I loved the toxic run-off, tentacles
of algae, and corrugated zinc
that tripped me as I hunched
in the culvert, following
Will Macon’s echoing hard steps,
listening to loaded pick-ups
hammer overhead. All afternoon
we’d spit tobacco juice, damn God,
light firecrackers then watch
the wick thrash in our hands.
Darkness was our gift: him shrieking
curses through a manhole cover
as phosphenes gathered into faces,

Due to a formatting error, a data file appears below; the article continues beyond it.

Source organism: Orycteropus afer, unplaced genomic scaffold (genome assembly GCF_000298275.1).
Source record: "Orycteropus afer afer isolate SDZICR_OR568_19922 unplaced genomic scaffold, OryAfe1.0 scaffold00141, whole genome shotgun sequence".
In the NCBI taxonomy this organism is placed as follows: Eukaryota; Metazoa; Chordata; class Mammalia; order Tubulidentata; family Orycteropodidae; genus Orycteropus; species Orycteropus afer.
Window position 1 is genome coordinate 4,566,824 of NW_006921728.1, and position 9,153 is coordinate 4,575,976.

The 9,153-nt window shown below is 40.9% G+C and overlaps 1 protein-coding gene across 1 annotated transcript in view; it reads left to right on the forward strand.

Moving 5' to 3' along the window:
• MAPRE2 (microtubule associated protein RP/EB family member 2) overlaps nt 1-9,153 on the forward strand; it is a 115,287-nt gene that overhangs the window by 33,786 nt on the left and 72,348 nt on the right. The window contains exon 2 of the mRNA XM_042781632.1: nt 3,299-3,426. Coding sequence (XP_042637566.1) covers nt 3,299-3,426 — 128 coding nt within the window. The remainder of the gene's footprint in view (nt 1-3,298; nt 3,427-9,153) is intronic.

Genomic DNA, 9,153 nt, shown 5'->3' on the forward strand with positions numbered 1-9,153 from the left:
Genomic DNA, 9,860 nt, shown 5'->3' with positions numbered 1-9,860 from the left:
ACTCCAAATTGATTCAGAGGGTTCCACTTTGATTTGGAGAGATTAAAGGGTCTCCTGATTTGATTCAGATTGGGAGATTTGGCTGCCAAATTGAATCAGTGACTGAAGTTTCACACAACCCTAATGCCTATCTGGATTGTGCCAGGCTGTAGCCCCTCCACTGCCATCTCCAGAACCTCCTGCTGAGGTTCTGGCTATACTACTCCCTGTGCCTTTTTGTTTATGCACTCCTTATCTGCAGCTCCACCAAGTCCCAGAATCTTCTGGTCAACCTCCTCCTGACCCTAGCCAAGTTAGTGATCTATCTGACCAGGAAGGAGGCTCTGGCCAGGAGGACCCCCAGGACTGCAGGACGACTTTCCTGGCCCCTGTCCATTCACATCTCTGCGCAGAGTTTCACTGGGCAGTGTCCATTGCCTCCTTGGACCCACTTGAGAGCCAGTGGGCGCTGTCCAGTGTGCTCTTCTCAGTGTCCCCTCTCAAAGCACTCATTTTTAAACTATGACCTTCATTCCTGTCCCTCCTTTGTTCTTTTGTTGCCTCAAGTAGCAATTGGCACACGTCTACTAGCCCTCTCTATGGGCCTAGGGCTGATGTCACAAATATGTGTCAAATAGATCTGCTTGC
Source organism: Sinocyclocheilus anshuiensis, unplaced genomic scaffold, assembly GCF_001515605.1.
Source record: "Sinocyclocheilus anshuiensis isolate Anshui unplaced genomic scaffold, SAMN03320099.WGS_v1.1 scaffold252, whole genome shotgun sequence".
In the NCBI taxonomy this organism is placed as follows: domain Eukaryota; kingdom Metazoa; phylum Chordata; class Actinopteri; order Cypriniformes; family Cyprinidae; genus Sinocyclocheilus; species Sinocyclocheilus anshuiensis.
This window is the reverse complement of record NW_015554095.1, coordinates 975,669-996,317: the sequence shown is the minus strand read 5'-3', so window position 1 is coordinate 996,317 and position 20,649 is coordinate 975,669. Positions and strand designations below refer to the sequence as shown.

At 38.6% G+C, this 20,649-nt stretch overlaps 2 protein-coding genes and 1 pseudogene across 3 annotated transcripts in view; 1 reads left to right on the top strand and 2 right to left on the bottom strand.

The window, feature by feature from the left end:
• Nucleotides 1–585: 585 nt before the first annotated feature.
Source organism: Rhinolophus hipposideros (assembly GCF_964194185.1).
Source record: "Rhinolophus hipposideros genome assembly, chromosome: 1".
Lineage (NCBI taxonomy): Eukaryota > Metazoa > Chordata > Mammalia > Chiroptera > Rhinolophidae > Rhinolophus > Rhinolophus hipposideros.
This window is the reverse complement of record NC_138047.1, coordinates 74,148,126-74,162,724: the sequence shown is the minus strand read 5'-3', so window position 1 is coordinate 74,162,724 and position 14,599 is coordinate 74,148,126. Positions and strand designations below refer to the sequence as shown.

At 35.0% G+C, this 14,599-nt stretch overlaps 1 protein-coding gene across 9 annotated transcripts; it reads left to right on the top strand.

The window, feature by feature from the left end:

words I could almost read. Years later,
Will blew open a friend’s cheek
with a paintball gun, T-boned
a mini-van while pulling
vodka from a plastic jug.
I stayed inside, but even now,
I close my eyes and listen to my fingers’
distant traffic on the laptop keys.
In the culvert, Will would whisper
Move your ass, and stomp off
to a different haunt. I would
hesitate, as I do now, waiting
for the tapping keys to sound
like words, for oblivion,
almost meaningful, to let me in.
Liquor, Michael McConnell
water color on paper